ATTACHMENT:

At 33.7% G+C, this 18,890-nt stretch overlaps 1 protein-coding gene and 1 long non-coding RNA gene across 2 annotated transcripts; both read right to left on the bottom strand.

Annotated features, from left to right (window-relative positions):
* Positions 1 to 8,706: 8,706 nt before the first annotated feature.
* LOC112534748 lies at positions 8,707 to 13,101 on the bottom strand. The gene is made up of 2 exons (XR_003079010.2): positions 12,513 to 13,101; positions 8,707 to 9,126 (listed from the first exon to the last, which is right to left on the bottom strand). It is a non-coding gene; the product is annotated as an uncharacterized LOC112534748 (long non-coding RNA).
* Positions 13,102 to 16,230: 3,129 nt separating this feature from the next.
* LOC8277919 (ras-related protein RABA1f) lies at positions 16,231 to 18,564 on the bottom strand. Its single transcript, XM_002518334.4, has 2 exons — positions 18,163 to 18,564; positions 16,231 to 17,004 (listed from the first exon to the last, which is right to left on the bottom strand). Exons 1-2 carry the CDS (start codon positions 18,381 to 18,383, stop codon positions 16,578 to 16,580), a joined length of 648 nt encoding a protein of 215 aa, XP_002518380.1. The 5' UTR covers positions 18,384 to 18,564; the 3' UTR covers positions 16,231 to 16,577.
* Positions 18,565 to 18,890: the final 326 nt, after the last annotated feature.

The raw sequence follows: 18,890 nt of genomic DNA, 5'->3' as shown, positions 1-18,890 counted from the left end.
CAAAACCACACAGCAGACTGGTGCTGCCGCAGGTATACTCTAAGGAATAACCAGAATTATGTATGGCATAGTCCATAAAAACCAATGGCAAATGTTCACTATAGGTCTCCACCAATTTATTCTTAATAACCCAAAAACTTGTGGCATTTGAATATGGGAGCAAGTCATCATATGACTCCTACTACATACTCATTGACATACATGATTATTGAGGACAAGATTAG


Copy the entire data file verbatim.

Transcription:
At 33.7% G+C, this 18,890-nt stretch overlaps 1 protein-coding gene and 1 long non-coding RNA gene across 2 annotated transcripts; both read right to left on the bottom strand.

Annotated features, from left to right (window-relative positions):
* Positions 1 to 8,706: 8,706 nt before the first annotated feature.
* LOC112534748 lies at positions 8,707 to 13,101 on the bottom strand. The gene is made up of 2 exons (XR_003079010.2): positions 12,513 to 13,101; positions 8,707 to 9,126 (listed from the first exon to the last, which is right to left on the bottom strand). It is a non-coding gene; the product is annotated as an uncharacterized LOC112534748 (long non-coding RNA).
* Positions 13,102 to 16,230: 3,129 nt separating this feature from the next.
* LOC8277919 (ras-related protein RABA1f) lies at positions 16,231 to 18,564 on the bottom strand. Its single transcript, XM_002518334.4, has 2 exons — positions 18,163 to 18,564; positions 16,231 to 17,004 (listed from the first exon to the last, which is right to left on the bottom strand). Exons 1-2 carry the CDS (start codon positions 18,381 to 18,383, stop codon positions 16,578 to 16,580), a joined length of 648 nt encoding a protein of 215 aa, XP_002518380.1. The 5' UTR covers positions 18,384 to 18,564; the 3' UTR covers positions 16,231 to 16,577.
* Positions 18,565 to 18,890: the final 326 nt, after the last annotated feature.

The raw sequence follows: 18,890 nt of genomic DNA, 5'->3' as shown, positions 1-18,890 counted from the left end.
CAAAACCACACAGCAGACTGGTGCTGCCGCAGGTATACTCTAAGGAATAACCAGAATTATGTATGGCATAGTCCATAAAAACCAATGGCAAATGTTCACTATAGGTCTCCACCAATTTATTCTTAATAACCCAAAAACTTGTGGCATTTGAATATGGGAGCAAGTCATCATATGACTCCTACTACATACTCATTGACATACATGATTATTGAGGACAAGATTAG